Tesla notched a trifecta of (legal) headlines this week, with three inter-related developments coming out of the shareholder challenge to the firm’s 2016 purchase of SolarCity: a settlement, a summary judgment decision, and an almost-certain trial featuring testimony by none other than Elon Musk. When originally announced, Tesla’s $2.6 billion acquisition of SolarCity was hailed as a “no brainer,” and it was eventually approved by a majority of Tesla’s independent shareholders. That said, it was Musk himself who was doing much of the aforementioned hailing – and observers couldn’t help but take note of the appreciable ownership stake he held … Read more
Short-termism is a loaded phrase in debates over investment time horizons, often used to criticize investors and corporate managers deemed overly focused on near-term gains at the expense of long-term value. One argument is that U.S. mutual funds, as significant investors, are preoccupied with quarterly earnings, which feeds the quarterly anxiety of corporate boards of directors. As such, short-termism is a contagion that can spread from funds to firms. Its proponents, on the other hand, highlight short-term investors’ ability to unlock firm value and counter corporate management’s long-term bias.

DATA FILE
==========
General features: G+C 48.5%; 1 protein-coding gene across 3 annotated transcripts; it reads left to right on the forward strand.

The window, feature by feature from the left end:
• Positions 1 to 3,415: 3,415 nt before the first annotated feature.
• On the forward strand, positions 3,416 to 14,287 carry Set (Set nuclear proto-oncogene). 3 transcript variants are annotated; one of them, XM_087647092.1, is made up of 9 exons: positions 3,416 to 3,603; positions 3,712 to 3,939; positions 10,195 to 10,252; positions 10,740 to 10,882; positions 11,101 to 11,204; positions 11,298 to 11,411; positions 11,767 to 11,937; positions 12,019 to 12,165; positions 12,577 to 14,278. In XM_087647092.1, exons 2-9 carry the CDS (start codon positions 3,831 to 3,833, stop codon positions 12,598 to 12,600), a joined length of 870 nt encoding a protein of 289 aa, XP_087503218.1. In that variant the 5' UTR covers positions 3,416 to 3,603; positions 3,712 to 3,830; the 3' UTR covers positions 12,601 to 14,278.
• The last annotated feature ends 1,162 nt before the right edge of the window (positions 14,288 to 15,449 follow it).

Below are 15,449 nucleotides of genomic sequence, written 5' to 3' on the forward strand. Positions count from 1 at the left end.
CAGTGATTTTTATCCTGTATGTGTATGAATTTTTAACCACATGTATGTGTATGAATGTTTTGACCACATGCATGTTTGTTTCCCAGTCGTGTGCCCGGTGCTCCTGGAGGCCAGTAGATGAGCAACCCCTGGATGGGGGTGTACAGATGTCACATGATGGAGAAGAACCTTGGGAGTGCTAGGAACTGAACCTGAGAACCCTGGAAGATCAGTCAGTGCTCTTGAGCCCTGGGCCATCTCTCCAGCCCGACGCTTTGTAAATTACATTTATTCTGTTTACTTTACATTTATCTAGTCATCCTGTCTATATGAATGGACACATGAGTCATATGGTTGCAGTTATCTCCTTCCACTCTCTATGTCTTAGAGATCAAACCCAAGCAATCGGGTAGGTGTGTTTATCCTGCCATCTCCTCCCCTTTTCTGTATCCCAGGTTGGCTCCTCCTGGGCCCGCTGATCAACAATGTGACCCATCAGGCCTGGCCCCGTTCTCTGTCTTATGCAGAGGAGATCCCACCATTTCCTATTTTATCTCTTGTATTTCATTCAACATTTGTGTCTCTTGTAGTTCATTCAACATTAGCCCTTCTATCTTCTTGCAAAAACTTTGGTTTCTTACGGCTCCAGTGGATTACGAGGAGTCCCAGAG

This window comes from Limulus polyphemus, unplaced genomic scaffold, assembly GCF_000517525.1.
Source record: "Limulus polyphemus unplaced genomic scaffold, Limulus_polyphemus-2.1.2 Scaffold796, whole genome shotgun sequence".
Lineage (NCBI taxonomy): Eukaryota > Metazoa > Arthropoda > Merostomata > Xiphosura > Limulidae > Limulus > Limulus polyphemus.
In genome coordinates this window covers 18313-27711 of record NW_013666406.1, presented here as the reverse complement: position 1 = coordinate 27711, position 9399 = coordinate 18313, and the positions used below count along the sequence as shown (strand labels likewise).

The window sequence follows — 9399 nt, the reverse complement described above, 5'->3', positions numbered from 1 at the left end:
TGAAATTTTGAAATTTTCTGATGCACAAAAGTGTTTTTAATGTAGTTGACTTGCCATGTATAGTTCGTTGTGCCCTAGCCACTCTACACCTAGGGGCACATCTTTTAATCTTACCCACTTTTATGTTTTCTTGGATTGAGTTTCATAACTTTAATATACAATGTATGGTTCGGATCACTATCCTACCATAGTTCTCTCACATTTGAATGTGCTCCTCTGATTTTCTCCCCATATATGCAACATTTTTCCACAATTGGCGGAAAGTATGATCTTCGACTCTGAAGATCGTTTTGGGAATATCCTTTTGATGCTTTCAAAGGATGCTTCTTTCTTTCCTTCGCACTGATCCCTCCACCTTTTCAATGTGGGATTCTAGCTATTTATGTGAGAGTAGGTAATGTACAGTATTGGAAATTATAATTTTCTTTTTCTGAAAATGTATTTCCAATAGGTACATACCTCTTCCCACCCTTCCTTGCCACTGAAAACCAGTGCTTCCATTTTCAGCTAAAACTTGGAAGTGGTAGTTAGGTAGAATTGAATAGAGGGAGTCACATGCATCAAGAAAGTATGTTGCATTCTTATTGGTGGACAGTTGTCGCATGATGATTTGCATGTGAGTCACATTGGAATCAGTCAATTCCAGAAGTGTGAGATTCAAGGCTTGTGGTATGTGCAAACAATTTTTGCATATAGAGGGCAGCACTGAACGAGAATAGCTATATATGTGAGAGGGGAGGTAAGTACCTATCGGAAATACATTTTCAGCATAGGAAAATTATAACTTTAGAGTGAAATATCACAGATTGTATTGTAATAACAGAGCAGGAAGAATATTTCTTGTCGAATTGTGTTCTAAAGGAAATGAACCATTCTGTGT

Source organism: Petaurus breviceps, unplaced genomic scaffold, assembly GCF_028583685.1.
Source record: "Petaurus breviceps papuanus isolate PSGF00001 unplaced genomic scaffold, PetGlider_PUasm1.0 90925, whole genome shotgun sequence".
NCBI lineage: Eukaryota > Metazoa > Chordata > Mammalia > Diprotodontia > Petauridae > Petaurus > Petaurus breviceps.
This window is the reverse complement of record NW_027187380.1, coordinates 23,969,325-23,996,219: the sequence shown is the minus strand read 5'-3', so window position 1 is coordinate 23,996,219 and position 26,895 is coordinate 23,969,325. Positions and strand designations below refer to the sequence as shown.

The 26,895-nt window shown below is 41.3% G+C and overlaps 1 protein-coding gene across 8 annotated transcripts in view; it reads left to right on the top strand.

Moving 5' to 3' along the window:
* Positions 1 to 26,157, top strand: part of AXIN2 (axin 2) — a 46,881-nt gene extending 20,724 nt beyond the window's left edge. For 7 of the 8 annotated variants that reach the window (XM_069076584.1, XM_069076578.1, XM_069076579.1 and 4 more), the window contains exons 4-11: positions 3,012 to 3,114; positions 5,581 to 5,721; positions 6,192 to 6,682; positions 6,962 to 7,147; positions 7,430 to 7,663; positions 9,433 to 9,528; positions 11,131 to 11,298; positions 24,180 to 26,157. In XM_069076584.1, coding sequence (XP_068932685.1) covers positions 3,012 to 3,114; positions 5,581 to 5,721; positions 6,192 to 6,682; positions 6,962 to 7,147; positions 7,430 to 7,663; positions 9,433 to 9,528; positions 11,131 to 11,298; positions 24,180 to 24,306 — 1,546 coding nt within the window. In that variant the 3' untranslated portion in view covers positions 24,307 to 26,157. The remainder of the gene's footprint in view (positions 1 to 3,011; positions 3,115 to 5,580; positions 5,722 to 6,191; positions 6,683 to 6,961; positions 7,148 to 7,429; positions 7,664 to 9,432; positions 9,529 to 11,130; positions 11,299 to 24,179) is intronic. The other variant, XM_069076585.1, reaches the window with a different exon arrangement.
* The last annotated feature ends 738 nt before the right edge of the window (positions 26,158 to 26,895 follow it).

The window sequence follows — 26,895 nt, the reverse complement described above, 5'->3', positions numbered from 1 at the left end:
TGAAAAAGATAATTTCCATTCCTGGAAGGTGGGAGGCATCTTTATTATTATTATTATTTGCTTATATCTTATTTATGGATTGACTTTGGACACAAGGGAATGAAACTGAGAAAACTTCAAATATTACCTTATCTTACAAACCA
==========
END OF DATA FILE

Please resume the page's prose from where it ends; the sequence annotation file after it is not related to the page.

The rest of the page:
In a new project, The Long and The Short: Portfolio Turnover … Read more
Starting in November 2018, U.S. public, open-ended mutual funds will have the option to adjust the daily pricing of the fund—the net asset value or NAV—to account for and recoup large transaction costs. Currently, the fund, and therefore its remaining shareholders, absorb those costs generated by existing shareholders. This quiet, technical change in the regulation—swing pricing—is a part of the SEC’s sweeping mutual fund Liquidity Management Rules, adopted in 2016.
Swing pricing is an anti-dilution tool protecting shareholders staying in a fund—the sedentary shareholders—by guarding their investment from transaction cost erosion, which by 2014 estimates total $10-17 billion annually. This … Read more
The emergence of alternative business entities like benefit corporations, which facilitate pursuit of profit and purpose in the same endeavor, challenges the strict dichotomy between for-profit and non-profit corporations. Most alternative entities, including well-known brands like Warby Parker and Etsy—both certified B corps—have been privately-owned and thus untested in financial markets, until now. Last month, the online consortium of unique and hand-made goods known as Etsy, made headlines announcing its SEC filing initiating an IPO to raise up to $300 million.